7.1.2. Angle fractures

The angle region of the mandible is one of the most common sites of fracture. Often trauma to the lateral mandible will cause a fracture at the angle and also involve the contralateral mandible. Many reasons for the greater proportion of fractures to this site have been cited. These include the presence of impacted third molars, a thinner cross-sectional area in this region, and also the biomechanical lever arm in this area. A recent study looked at the incidence of fractures when teeth were involved. They found a significantly increased incidence of fractures involving the mandibular angle when there was an associated impacted third molar [42]. The angle region is a weak point, because the bone anterior and posterior (body and ramus, respectively) are thicker than the bone in the angle region [43]. These fractures are associated with the highest rate of complications [18]. The angle fracture can be further complicated by distraction and rotation by opposing forces of the elevator muscles (masseter, medial and lateral pterygoid, temporalis) and the depressor muscles (geniohyoid, genioglossus, mylohyoid, digastrics).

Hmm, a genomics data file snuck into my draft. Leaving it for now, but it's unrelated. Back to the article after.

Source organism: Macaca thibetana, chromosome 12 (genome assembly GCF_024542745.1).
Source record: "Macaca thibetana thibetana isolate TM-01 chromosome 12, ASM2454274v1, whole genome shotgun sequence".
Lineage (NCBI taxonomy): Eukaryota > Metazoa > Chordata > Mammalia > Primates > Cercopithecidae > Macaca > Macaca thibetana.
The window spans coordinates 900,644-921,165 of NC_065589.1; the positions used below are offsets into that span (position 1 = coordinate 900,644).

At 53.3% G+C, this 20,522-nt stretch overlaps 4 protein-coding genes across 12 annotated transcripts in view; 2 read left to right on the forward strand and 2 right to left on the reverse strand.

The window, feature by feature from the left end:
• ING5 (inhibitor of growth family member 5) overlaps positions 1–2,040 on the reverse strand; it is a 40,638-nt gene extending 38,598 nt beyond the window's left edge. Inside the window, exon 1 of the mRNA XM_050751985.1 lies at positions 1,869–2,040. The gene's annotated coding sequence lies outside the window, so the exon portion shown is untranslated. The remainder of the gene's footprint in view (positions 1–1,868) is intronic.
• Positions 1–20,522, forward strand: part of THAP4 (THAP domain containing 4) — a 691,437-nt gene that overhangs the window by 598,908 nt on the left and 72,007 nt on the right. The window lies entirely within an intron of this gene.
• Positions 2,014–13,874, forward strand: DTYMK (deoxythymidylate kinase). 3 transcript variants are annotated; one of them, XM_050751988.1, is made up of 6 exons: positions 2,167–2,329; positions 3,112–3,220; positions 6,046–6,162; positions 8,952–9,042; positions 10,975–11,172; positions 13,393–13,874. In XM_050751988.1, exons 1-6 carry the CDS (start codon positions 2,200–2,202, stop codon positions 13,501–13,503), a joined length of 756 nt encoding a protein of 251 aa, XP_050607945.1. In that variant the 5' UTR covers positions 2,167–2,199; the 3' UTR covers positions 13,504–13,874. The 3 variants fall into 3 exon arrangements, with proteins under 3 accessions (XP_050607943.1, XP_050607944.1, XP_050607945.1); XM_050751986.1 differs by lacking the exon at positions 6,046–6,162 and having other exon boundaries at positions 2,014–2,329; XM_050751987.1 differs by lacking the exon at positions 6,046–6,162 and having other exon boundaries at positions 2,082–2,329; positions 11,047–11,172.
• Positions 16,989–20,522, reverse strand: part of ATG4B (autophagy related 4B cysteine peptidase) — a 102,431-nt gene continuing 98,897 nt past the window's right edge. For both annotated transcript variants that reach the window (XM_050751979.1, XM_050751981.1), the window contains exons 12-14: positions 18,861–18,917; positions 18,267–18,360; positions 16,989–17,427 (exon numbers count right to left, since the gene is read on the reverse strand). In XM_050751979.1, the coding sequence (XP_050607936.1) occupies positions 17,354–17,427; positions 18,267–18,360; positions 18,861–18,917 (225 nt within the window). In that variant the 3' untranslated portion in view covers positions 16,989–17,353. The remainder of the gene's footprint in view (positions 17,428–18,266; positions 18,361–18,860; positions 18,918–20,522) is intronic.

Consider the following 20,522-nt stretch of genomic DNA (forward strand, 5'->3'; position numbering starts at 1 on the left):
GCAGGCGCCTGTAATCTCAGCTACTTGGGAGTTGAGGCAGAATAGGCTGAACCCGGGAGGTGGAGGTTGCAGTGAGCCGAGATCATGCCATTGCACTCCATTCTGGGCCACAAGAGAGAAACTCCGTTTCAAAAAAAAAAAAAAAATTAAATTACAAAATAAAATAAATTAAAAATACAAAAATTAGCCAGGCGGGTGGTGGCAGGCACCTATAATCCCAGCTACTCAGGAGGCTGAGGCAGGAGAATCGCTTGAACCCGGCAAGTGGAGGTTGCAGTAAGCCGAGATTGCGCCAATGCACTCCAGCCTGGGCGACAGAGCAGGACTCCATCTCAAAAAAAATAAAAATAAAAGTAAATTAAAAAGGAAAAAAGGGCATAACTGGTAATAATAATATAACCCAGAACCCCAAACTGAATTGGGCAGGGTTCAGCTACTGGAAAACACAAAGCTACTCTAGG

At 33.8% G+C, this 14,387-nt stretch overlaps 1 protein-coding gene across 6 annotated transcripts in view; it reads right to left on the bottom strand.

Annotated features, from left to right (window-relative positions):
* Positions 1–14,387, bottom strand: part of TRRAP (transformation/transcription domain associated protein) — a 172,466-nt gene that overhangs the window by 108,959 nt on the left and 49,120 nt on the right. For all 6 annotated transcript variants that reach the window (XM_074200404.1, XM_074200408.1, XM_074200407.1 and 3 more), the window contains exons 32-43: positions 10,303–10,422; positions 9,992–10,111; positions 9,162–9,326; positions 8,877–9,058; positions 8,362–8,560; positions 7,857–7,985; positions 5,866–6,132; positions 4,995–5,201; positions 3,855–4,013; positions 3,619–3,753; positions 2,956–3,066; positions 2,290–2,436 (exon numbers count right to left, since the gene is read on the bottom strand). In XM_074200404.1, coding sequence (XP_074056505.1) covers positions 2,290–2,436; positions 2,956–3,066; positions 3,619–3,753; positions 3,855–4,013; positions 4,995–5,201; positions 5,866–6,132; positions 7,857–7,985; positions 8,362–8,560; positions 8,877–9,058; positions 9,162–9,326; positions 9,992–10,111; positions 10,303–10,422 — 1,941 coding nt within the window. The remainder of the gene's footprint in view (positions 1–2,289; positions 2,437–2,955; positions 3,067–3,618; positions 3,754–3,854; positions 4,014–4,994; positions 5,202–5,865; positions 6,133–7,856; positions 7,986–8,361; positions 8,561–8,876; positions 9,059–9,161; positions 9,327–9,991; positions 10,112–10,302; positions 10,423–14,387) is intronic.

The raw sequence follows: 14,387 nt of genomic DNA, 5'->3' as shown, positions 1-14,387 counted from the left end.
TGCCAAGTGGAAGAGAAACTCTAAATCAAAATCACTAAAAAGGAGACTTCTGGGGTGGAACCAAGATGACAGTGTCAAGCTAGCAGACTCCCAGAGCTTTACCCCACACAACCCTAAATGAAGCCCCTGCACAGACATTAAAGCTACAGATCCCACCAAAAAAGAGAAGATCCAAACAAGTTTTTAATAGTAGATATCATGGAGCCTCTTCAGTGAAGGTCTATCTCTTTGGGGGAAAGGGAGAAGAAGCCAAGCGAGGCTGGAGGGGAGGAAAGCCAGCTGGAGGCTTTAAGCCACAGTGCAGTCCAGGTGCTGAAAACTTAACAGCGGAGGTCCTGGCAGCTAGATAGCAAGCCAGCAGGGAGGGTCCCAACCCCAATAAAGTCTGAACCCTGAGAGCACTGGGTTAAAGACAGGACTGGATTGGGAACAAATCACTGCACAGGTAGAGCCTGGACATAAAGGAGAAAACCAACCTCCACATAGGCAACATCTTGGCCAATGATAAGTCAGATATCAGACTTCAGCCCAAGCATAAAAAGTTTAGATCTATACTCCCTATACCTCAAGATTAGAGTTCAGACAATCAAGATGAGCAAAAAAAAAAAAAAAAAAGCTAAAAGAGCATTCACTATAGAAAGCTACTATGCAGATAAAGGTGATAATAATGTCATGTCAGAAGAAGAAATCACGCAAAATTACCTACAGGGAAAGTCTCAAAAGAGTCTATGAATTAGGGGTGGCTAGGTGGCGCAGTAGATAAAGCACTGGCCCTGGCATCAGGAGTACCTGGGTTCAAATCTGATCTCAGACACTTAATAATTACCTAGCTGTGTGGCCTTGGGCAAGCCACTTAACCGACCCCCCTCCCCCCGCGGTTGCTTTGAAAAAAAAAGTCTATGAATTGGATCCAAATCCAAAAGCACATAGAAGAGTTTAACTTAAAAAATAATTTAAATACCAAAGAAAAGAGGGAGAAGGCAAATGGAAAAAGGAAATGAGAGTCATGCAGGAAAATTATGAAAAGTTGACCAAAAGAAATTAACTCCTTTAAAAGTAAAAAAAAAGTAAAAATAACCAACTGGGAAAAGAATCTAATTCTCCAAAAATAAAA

Figure 8.

ORIF of a mandibular body fracture with a single miniplate between root apices and inferior alveolar canal along Champy’s line of osteosynthesis.